Speed of getting flowers to cross with or determine which are good seedlings vs. ugly seedlings is more desirable (to me) than waiting extra years to see the same results. If you are making a multi-cross plant, it may then take you 5 years instead of 15. E.g. right now on the LA are seeds going for hundreds of dollars, from various crosses. Now imagine you can get those crosses earlier, and in greater numbers, before all your competitors.
As I mentioned in my initial post, this is about speed.
Also, there are agents that are used today to speed up wine-making. By the professionals. Do they improve the quality? I highly doubt it. Do they get the identical quality, but at a shorter time? Yes.
Organic plant production is a fantastic ideal to strive for. But I doubt we would last long without anti-fungal agents, or insecticides in the armory. I do try and use neem oil (considered organic) where possible, but it is just not as good (although gives leaves a great healthy sheen). I have bought ladybugs to eat aphids, but they fly away in a few days. I also admit to using chemical fertilizers (e.g. miracle grow) as well as organic composts. I would like to be more like you. But my success rate is low with organic-only. [Added later: Just reading about daylily leaf-streak, they advise not to use organic composts as the fungi spread through it like wildfire, and it is used as a vector to infect all surrounding plants. That would be one disadvantage of organic, I imagine].
And when you do not have a lot of space, like me, you need results fast so you can toss unwanted seedlings and make room for fresh ones. With a faster turnover rate (e.g. tossing 3 of every 5 seedlings) I would be able to keep growing fresh crosses instead of grinding to a halt for several years, then starting again, while I waited.
Unlike so many, I do not have entire fields of space to play with. Space is prime real-estate.
I hope this helps answer your query.
Gardening: So exciting I wet my plants!
[Last edited by plasko20 - Aug 7, 2021 4:04 PM (+)]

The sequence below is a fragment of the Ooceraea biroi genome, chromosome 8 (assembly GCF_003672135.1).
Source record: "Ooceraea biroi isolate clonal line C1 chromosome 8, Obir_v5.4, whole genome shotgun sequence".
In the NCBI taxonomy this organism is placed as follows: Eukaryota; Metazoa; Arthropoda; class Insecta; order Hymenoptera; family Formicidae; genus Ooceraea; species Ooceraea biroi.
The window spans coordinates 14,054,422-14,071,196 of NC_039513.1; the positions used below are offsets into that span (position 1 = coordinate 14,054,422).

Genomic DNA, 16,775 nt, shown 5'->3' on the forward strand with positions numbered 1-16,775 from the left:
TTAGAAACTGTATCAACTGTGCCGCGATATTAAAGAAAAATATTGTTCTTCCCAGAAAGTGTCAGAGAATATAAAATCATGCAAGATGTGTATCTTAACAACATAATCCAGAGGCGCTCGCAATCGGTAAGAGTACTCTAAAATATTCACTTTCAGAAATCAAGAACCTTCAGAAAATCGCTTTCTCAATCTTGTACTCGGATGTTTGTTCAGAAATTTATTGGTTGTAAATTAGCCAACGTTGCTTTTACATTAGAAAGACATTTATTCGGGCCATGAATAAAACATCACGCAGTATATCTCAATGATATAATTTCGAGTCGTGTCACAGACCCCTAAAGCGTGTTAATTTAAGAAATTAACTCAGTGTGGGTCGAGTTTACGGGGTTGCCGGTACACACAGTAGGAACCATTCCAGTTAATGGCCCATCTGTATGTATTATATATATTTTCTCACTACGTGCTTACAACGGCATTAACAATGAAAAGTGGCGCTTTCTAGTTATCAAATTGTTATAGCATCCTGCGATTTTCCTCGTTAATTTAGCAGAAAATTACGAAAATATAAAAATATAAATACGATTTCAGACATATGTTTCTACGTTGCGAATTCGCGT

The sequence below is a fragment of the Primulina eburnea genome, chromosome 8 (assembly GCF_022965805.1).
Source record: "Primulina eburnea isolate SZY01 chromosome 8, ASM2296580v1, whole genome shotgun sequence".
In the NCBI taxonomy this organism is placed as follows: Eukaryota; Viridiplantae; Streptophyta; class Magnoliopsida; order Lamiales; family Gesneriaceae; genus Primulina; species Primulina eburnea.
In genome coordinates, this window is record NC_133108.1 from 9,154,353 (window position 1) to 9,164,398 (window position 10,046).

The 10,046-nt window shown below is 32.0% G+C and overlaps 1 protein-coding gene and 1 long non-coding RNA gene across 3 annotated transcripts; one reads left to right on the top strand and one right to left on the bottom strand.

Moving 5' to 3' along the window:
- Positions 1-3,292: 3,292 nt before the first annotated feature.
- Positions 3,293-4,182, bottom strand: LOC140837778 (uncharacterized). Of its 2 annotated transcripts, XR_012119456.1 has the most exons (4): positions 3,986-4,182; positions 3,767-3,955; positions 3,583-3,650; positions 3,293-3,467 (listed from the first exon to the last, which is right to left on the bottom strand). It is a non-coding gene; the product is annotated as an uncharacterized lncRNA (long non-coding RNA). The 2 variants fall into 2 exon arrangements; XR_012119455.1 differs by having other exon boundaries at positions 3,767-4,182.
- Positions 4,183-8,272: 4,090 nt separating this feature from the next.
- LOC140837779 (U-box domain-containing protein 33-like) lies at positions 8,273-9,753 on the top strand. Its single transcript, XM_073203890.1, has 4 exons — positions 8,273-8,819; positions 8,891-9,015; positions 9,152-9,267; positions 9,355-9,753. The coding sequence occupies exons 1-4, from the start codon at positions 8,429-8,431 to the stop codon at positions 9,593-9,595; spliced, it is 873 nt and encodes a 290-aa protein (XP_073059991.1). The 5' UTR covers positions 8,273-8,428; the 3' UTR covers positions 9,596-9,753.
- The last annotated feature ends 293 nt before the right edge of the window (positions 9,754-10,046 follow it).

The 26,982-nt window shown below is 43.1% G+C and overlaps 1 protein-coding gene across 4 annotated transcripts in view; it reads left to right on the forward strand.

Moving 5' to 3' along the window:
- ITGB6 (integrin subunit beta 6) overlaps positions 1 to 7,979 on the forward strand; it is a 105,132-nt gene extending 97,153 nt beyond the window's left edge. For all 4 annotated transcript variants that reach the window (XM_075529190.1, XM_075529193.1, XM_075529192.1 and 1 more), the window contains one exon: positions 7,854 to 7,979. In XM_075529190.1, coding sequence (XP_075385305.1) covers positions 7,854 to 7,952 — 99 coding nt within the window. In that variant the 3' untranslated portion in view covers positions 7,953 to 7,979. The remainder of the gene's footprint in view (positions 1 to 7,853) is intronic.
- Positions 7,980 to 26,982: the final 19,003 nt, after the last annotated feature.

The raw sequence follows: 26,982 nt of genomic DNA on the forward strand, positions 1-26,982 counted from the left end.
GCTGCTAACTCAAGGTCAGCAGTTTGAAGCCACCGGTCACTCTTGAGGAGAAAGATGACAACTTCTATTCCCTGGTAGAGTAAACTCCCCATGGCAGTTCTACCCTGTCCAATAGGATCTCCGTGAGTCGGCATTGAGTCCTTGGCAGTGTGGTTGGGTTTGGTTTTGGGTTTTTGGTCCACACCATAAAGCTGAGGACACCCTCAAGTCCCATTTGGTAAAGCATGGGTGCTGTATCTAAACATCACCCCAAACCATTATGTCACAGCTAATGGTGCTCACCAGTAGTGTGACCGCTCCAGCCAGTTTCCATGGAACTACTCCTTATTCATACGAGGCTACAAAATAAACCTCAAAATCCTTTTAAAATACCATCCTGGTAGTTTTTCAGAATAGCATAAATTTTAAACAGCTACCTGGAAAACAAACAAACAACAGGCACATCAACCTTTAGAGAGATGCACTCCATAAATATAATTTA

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Name: Orion
Boston, MA (Zone 6b)
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plasko20
Aug 7, 2021 4:10 PM CST
Just a quick note to add that I justnow noticed a second scape on the second treated plant from Area #2 (asphalt driveway). Both GA-treated daylilies there now have 2 scapes each. I only saw it because a weird bug was sitting on top, it is quite a thin scape at the moment. That brings total scapes to 5 (but does not change the % success rate, which remains at 60%).
Again, I have no idea if any of these buds will make flowers, but I will update if they do.

Thanks for the acorn @Seedfork
Gardening: So exciting I wet my plants!
Name: Maurice
Grey County, Ontario (Zone 4b)
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admmad
Aug 7, 2021 6:08 PM CST
@plasko20

How many seedlings of cross 3 were untreated.
How many of cross 4 were untreated?
How many of cross 5 were untreated?

How many of cross 1 were untreated and how many of cross 2 were untreated?
Maurice
Name: Orion
Boston, MA (Zone 6b)
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plasko20
Aug 7, 2021 8:53 PM CST
admmad said:@plasko20

How many seedlings of cross 3 were untreated.
How many of cross 4 were untreated?
How many of cross 5 were untreated?

How many of cross 1 were untreated and how many of cross 2 were untreated?


Figure B.
Gardening: So exciting I wet my plants!
SE Iowa
hawkeye_daddy
Aug 7, 2021 9:14 PM CST
Nightlily said:If you find a chemical agent that will speed up wine-making - do you believe this would improve the product quality and customers will be interested in buying such a product? Thinking
In our part of the world more organic plant production is an issue - and not plant doping. So I do not understand your perspective - please explain why this should be desirable for garden or daylily lovers? Confused


Pretty sure GA is considered organic. Here is a link to an article about where it comes from: https://smallfarms.cornell.edu... Another natural product, colchicine, was responsible for the first tetraploid daylilies. I'm looking forward to future updates on this subject!

Name: Sue
Austria
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Nightlily
Aug 8, 2021 11:41 AM CST
plasko20 said:

Speed of getting flowers to cross with or determine which are good seedlings vs. ugly seedlings is more desirable (to me) than waiting extra years to see the same results. If you are making a multi-cross plant, it may then take you 5 years instead of 15. E.g. right now on the LA are seeds going for hundreds of dollars, from various crosses. Now imagine you can get those crosses earlier, and in greater numbers, before all your competitors.
As I mentioned in my initial post, this is about speed.

Thanks for this explanation. Speed to see a pretty face - but is the same plant as pretty as your doped seedling, when you sell it and it's planted in a garden?
How can you be sure that this treatment does not change things like flowering time, bud count, branching or scape height? How will you be able to guarantee quality?
I'm crossing for season extenders (extra early and late/very late flowering time) - I would not be able to identify if my seedlings bring me closer to my hybridizing goals - for me just a pretty face is not enough.

plasko20 said:
Also, there are agents that are used today to speed up wine-making. By the professionals. Do they improve the quality? I highly doubt it.